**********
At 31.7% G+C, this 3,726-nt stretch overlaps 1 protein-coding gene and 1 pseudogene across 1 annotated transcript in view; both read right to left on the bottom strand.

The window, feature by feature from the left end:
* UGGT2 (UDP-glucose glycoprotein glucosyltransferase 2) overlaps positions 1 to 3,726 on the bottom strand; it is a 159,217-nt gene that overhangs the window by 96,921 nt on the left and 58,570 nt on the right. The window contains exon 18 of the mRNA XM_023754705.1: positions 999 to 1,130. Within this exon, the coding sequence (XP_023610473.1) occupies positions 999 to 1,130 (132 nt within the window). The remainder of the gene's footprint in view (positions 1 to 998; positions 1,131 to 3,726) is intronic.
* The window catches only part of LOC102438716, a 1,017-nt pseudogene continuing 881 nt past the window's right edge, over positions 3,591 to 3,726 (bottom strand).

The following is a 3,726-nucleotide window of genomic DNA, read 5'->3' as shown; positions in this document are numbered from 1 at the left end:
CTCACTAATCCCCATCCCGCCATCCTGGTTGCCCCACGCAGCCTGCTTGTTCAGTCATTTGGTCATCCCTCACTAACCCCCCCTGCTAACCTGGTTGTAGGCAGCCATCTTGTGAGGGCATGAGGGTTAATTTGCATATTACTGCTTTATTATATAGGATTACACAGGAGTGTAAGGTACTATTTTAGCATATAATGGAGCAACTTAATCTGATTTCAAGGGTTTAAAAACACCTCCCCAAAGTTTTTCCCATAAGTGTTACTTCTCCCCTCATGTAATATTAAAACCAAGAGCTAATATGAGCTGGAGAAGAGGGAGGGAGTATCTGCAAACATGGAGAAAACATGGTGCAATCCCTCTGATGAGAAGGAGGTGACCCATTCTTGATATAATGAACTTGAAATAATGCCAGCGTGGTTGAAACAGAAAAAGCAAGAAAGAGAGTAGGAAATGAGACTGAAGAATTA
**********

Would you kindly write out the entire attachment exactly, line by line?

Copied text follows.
At 31.7% G+C, this 3,726-nt stretch overlaps 1 protein-coding gene and 1 pseudogene across 1 annotated transcript in view; both read right to left on the bottom strand.

The window, feature by feature from the left end:
* UGGT2 (UDP-glucose glycoprotein glucosyltransferase 2) overlaps positions 1 to 3,726 on the bottom strand; it is a 159,217-nt gene that overhangs the window by 96,921 nt on the left and 58,570 nt on the right. The window contains exon 18 of the mRNA XM_023754705.1: positions 999 to 1,130. Within this exon, the coding sequence (XP_023610473.1) occupies positions 999 to 1,130 (132 nt within the window). The remainder of the gene's footprint in view (positions 1 to 998; positions 1,131 to 3,726) is intronic.
* The window catches only part of LOC102438716, a 1,017-nt pseudogene continuing 881 nt past the window's right edge, over positions 3,591 to 3,726 (bottom strand).

The following is a 3,726-nucleotide window of genomic DNA, read 5'->3' as shown; positions in this document are numbered from 1 at the left end:
CTCACTAATCCCCATCCCGCCATCCTGGTTGCCCCACGCAGCCTGCTTGTTCAGTCATTTGGTCATCCCTCACTAACCCCCCCTGCTAACCTGGTTGTAGGCAGCCATCTTGTGAGGGCATGAGGGTTAATTTGCATATTACTGCTTTATTATATAGGATTACACAGGAGTGTAAGGTACTATTTTAGCATATAATGGAGCAACTTAATCTGATTTCAAGGGTTTAAAAACACCTCCCCAAAGTTTTTCCCATAAGTGTTACTTCTCCCCTCATGTAATATTAAAACCAAGAGCTAATATGAGCTGGAGAAGAGGGAGGGAGTATCTGCAAACATGGAGAAAACATGGTGCAATCCCTCTGATGAGAAGGAGGTGACCCATTCTTGATATAATGAACTTGAAATAATGCCAGCGTGGTTGAAACAGAAAAAGCAAGAAAGAGAGTAGGAAATGAGACTGAAGAATTA